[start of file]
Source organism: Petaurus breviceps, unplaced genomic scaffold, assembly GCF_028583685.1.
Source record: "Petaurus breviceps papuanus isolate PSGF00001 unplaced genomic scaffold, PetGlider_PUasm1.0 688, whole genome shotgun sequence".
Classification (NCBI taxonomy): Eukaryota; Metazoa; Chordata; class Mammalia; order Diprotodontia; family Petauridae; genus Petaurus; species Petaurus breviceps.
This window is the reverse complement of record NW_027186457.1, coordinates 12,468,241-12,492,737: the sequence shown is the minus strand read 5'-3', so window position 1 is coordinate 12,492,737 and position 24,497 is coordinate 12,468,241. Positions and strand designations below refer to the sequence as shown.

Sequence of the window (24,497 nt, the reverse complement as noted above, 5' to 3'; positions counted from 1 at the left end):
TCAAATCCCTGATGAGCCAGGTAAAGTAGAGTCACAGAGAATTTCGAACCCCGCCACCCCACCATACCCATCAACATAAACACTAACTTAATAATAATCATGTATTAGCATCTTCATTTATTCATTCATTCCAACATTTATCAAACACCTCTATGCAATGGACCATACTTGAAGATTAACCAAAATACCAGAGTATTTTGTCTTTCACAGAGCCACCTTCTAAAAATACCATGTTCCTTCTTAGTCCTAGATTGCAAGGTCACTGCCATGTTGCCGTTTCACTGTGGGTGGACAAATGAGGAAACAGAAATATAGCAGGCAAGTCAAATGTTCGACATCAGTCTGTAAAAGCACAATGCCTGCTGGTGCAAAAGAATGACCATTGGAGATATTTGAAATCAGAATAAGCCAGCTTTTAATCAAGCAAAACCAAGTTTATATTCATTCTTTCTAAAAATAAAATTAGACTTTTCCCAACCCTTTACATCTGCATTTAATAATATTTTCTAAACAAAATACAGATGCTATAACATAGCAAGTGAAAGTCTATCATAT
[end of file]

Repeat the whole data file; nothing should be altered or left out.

Source organism: Petaurus breviceps, unplaced genomic scaffold, assembly GCF_028583685.1.
Source record: "Petaurus breviceps papuanus isolate PSGF00001 unplaced genomic scaffold, PetGlider_PUasm1.0 688, whole genome shotgun sequence".
Classification (NCBI taxonomy): Eukaryota; Metazoa; Chordata; class Mammalia; order Diprotodontia; family Petauridae; genus Petaurus; species Petaurus breviceps.
This window is the reverse complement of record NW_027186457.1, coordinates 12,468,241-12,492,737: the sequence shown is the minus strand read 5'-3', so window position 1 is coordinate 12,492,737 and position 24,497 is coordinate 12,468,241. Positions and strand designations below refer to the sequence as shown.

Sequence of the window (24,497 nt, the reverse complement as noted above, 5' to 3'; positions counted from 1 at the left end):
TCAAATCCCTGATGAGCCAGGTAAAGTAGAGTCACAGAGAATTTCGAACCCCGCCACCCCACCATACCCATCAACATAAACACTAACTTAATAATAATCATGTATTAGCATCTTCATTTATTCATTCATTCCAACATTTATCAAACACCTCTATGCAATGGACCATACTTGAAGATTAACCAAAATACCAGAGTATTTTGTCTTTCACAGAGCCACCTTCTAAAAATACCATGTTCCTTCTTAGTCCTAGATTGCAAGGTCACTGCCATGTTGCCGTTTCACTGTGGGTGGACAAATGAGGAAACAGAAATATAGCAGGCAAGTCAAATGTTCGACATCAGTCTGTAAAAGCACAATGCCTGCTGGTGCAAAAGAATGACCATTGGAGATATTTGAAATCAGAATAAGCCAGCTTTTAATCAAGCAAAACCAAGTTTATATTCATTCTTTCTAAAAATAAAATTAGACTTTTCCCAACCCTTTACATCTGCATTTAATAATATTTTCTAAACAAAATACAGATGCTATAACATAGCAAGTGAAAGTCTATCATAT